The patient is a very pleasant 84-year-old white male who presents today with five to six years’ history of right medial knee pain. Approximately five to six years ago, he underwent a left knee replacement This knee has functioned very well. He had right knee pain complaints approximately the same time and opted to undergo viscosupplementation injections without imaging guidance. He stated that the shots had no effect on his overall pain. He did recently undergo x-rays at the Advanced Orthopedic Practice but does not have them for perusal today. He presents today for evaluation and consideration of image-guided viscosupplementation injections into the right knee.
He has right medial knee pain with ambulation and typically walks with a cane. He has a significant concordancy of pain ascending and descending stairs. He is barely ambulatory today due to the discomfort.
This is a self-referred 84-year-old gentleman with a five to six years history of right medial knee pain, which has not responded to non-image guided viscosupplementation injections approximately five years ago. The patient had been prepared to undergo right total knee replacement but did cancel it recently.
Right medial knee pain; most consistent with degenerative osteoarthropathy.
I had a very nice visit with the patient today. We discussed this case in detail. He wants to discuss image guided injections into the knee in order assure accurate placement for the viscosupplementation. I told him that in our practice, we would use either fluoroscopic guidance or ultrasound guidance in order to guarantee appropriate placement. I do not think any further workup needs to be done at this time, but I would like to see the films from the Orthopedics Practice and we will get in touch with their office to have those films as well as reports sent to our office prior to intervention.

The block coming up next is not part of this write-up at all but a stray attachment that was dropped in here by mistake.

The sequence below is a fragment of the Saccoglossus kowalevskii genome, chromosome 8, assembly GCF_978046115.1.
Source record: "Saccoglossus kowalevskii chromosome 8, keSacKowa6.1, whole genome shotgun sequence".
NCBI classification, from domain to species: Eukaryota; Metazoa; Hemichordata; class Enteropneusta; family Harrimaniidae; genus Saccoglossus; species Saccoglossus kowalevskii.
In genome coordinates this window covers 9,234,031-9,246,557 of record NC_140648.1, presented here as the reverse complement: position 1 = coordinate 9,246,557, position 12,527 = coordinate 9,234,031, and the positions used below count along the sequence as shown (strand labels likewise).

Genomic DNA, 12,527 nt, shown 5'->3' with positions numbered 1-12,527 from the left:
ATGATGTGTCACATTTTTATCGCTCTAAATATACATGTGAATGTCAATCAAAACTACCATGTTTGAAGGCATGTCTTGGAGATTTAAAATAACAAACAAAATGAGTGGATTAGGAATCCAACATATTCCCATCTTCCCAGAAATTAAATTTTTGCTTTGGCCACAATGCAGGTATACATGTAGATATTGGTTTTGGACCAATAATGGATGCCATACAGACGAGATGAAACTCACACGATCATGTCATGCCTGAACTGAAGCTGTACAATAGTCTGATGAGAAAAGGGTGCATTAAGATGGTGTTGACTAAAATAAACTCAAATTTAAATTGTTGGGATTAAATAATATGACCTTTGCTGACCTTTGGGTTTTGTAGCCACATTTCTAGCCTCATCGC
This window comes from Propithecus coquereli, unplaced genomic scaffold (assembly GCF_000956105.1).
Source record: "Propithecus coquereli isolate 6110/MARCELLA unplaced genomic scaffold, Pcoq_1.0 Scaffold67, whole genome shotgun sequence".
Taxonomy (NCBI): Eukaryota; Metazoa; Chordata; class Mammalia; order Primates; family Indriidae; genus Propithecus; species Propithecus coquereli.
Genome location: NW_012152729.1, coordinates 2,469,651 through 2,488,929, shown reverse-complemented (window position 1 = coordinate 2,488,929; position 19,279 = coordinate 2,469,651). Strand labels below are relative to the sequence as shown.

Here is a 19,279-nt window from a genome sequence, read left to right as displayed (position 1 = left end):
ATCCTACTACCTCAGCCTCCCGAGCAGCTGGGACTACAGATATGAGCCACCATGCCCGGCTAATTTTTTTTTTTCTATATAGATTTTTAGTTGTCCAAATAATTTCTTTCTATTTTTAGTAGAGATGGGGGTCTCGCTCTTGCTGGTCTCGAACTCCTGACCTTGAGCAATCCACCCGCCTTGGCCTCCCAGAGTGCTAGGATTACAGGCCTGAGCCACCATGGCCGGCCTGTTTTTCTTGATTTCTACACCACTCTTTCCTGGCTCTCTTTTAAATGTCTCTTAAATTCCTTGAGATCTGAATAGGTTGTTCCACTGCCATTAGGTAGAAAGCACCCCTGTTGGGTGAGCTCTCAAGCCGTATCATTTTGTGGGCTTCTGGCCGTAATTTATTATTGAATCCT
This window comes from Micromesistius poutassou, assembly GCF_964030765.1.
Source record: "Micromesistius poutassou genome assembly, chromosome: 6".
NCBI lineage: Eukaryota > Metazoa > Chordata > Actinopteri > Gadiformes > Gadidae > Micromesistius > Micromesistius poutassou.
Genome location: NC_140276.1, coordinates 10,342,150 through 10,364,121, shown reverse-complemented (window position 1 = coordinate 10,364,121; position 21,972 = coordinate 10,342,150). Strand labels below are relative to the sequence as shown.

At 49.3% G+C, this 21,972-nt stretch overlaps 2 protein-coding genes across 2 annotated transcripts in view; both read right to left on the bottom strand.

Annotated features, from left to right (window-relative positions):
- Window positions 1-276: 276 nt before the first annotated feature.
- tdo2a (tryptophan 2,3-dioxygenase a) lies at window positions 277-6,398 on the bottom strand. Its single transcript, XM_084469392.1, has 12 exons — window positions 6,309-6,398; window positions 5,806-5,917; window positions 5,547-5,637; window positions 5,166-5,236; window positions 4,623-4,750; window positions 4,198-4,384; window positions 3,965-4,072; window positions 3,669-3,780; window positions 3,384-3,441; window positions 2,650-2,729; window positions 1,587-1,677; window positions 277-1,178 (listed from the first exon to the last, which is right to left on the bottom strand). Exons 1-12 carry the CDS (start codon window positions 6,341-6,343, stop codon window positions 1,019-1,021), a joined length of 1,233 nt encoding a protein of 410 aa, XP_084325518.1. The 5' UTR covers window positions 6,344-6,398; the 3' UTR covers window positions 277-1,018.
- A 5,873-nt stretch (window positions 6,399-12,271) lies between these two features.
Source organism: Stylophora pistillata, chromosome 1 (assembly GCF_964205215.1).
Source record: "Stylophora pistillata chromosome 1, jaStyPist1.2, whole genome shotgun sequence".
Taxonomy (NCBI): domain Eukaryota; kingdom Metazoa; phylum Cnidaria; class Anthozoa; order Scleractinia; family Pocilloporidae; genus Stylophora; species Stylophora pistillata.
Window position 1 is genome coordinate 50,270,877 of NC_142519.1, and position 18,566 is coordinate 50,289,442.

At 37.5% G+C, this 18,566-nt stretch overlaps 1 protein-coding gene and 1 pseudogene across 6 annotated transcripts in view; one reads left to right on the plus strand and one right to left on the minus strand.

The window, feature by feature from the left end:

I will start him on one to two weeks of physical therapy in order to gain accurate assessment of the knee while we authorize the viscosupplementation injection. My recommendation would be for injection of Hyalgan plus 20 mg Kenalog plus a combination of bupivacaine and lidocaine simultaneously. If we do well from one injection, I see no reason to continue forward with the series of injections, but if we are making slight improvements, we can move forward with series of three to five depending on patient’s response.
The patient seemed very happy with this visit today and I look forward working with him. He understands that due to my continuing to work half time on the West Coast and half time back here he may see one of the other physicians or physician’s assistants for the image-guided injection. He was fine with that. I will see him back at his follow-up or sooner if needed.